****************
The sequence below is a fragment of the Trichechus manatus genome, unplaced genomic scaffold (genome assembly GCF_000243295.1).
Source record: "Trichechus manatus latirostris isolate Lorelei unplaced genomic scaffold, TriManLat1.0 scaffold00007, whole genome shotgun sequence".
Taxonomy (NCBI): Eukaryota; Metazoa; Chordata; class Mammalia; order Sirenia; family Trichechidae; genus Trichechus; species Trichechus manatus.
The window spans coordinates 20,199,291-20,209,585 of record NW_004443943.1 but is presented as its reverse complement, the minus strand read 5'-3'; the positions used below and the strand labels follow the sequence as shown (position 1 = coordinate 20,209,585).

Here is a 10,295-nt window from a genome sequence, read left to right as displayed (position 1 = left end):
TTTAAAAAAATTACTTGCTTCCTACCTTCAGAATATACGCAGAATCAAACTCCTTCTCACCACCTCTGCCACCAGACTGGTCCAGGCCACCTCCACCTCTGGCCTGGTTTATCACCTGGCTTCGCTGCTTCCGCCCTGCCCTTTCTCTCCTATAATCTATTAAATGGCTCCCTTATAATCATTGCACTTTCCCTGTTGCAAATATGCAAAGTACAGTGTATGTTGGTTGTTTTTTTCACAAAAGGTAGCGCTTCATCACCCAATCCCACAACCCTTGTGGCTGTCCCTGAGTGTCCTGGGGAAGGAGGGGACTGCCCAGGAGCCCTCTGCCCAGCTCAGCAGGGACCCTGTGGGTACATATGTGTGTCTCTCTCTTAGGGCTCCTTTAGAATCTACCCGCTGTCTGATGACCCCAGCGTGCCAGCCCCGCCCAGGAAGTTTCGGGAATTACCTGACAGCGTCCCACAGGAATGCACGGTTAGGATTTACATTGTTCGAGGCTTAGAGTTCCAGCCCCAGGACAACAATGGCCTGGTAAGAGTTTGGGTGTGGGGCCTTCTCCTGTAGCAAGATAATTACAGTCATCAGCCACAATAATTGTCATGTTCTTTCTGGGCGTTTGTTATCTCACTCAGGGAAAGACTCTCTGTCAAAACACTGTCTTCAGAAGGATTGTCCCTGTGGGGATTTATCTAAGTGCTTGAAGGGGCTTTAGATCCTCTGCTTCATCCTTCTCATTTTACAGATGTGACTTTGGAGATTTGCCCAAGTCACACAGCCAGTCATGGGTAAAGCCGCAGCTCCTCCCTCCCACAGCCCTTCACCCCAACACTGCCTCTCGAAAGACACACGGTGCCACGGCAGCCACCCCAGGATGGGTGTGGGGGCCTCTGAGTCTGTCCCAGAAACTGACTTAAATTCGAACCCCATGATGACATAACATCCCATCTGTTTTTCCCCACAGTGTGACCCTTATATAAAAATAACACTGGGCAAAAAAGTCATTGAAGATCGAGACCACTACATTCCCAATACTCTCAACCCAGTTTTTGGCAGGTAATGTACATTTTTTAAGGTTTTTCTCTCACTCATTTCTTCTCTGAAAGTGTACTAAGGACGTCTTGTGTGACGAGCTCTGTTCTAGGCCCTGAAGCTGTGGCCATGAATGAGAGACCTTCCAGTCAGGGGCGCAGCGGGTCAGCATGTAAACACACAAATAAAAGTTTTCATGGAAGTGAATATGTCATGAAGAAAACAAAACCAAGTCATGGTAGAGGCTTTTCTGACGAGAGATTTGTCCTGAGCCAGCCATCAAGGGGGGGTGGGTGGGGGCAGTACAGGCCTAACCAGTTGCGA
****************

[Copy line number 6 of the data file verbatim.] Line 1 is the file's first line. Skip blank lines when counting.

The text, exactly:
TTTAAAAAAATTACTTGCTTCCTACCTTCAGAATATACGCAGAATCAAACTCCTTCTCACCACCTCTGCCACCAGACTGGTCCAGGCCACCTCCACCTCTGGCCTGGTTTATCACCTGGCTTCGCTGCTTCCGCCCTGCCCTTTCTCTCCTATAATCTATTAAATGGCTCCCTTATAATCATTGCACTTTCCCTGTTGCAAATATGCAAAGTACAGTGTATGTTGGTTGTTTTTTTCACAAAAGGTAGCGCTTCATCACCCAATCCCACAACCCTTGTGGCTGTCCCTGAGTGTCCTGGGGAAGGAGGGGACTGCCCAGGAGCCCTCTGCCCAGCTCAGCAGGGACCCTGTGGGTACATATGTGTGTCTCTCTCTTAGGGCTCCTTTAGAATCTACCCGCTGTCTGATGACCCCAGCGTGCCAGCCCCGCCCAGGAAGTTTCGGGAATTACCTGACAGCGTCCCACAGGAATGCACGGTTAGGATTTACATTGTTCGAGGCTTAGAGTTCCAGCCCCAGGACAACAATGGCCTGGTAAGAGTTTGGGTGTGGGGCCTTCTCCTGTAGCAAGATAATTACAGTCATCAGCCACAATAATTGTCATGTTCTTTCTGGGCGTTTGTTATCTCACTCAGGGAAAGACTCTCTGTCAAAACACTGTCTTCAGAAGGATTGTCCCTGTGGGGATTTATCTAAGTGCTTGAAGGGGCTTTAGATCCTCTGCTTCATCCTTCTCATTTTACAGATGTGACTTTGGAGATTTGCCCAAGTCACACAGCCAGTCATGGGTAAAGCCGCAGCTCCTCCCTCCCACAGCCCTTCACCCCAACACTGCCTCTCGAAAGACACACGGTGCCACGGCAGCCACCCCAGGATGGGTGTGGGGGCCTCTGAGTCTGTCCCAGAAACTGACTTAAATTCGAACCCCATGATGACATAACATCCCATCTGTTTTTCCCCACAGTGTGACCCTTATATAAAAATAACACTGGGCAAAAAAGTCATTGAAGATCGAGACCACTACATTCCCAATACTCTCAACCCAGTTTTTGGCAGGTAATGTACATTTTTTAAGGTTTTTCTCTCACTCATTTCTTCTCTGAAAGTGTACTAAGGACGTCTTGTGTGACGAGCTCTGTTCTAGGCCCTGAAGCTGTGGCCATGAATGAGAGACCTTCCAGTCAGGGGCGCAGCGGGTCAGCATGTAAACACACAAATAAAAGTTTTCATGGAAGTGAATATGTCATGAAGAAAACAAAACCAAGTCATGGTAGAGGCTTTTCTGACGAGAGATTTGTCCTGAGCCAGCCATCAAGGGGGGGTGGGTGGGGGCAGTACAGGCCTAACCAGTTGCGA